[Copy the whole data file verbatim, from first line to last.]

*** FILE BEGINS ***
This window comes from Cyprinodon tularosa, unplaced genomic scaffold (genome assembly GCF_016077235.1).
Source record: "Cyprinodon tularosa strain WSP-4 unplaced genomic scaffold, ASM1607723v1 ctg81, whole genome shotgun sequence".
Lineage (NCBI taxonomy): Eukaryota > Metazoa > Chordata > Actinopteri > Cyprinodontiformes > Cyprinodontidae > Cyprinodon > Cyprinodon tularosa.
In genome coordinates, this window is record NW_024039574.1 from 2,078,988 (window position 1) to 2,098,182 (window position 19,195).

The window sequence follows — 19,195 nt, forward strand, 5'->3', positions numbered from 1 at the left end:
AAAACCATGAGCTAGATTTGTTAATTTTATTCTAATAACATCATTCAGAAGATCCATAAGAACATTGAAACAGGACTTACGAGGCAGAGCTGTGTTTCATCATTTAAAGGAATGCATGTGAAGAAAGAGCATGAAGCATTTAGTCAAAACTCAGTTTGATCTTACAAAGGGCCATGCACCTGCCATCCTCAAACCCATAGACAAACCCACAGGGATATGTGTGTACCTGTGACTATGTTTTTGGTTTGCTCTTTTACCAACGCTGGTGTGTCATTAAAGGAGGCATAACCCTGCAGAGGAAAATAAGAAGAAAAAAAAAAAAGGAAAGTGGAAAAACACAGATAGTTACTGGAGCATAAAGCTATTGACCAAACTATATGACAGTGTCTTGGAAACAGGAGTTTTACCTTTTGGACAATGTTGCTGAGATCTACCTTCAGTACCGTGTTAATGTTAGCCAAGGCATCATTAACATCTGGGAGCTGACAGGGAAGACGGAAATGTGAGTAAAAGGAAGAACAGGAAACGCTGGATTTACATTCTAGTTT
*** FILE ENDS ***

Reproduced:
This window comes from Cyprinodon tularosa, unplaced genomic scaffold (genome assembly GCF_016077235.1).
Source record: "Cyprinodon tularosa strain WSP-4 unplaced genomic scaffold, ASM1607723v1 ctg81, whole genome shotgun sequence".
Lineage (NCBI taxonomy): Eukaryota > Metazoa > Chordata > Actinopteri > Cyprinodontiformes > Cyprinodontidae > Cyprinodon > Cyprinodon tularosa.
In genome coordinates, this window is record NW_024039574.1 from 2,078,988 (window position 1) to 2,098,182 (window position 19,195).

The window sequence follows — 19,195 nt, forward strand, 5'->3', positions numbered from 1 at the left end:
AAAACCATGAGCTAGATTTGTTAATTTTATTCTAATAACATCATTCAGAAGATCCATAAGAACATTGAAACAGGACTTACGAGGCAGAGCTGTGTTTCATCATTTAAAGGAATGCATGTGAAGAAAGAGCATGAAGCATTTAGTCAAAACTCAGTTTGATCTTACAAAGGGCCATGCACCTGCCATCCTCAAACCCATAGACAAACCCACAGGGATATGTGTGTACCTGTGACTATGTTTTTGGTTTGCTCTTTTACCAACGCTGGTGTGTCATTAAAGGAGGCATAACCCTGCAGAGGAAAATAAGAAGAAAAAAAAAAAAGGAAAGTGGAAAAACACAGATAGTTACTGGAGCATAAAGCTATTGACCAAACTATATGACAGTGTCTTGGAAACAGGAGTTTTACCTTTTGGACAATGTTGCTGAGATCTACCTTCAGTACCGTGTTAATGTTAGCCAAGGCATCATTAACATCTGGGAGCTGACAGGGAAGACGGAAATGTGAGTAAAAGGAAGAACAGGAAACGCTGGATTTACATTCTAGTTT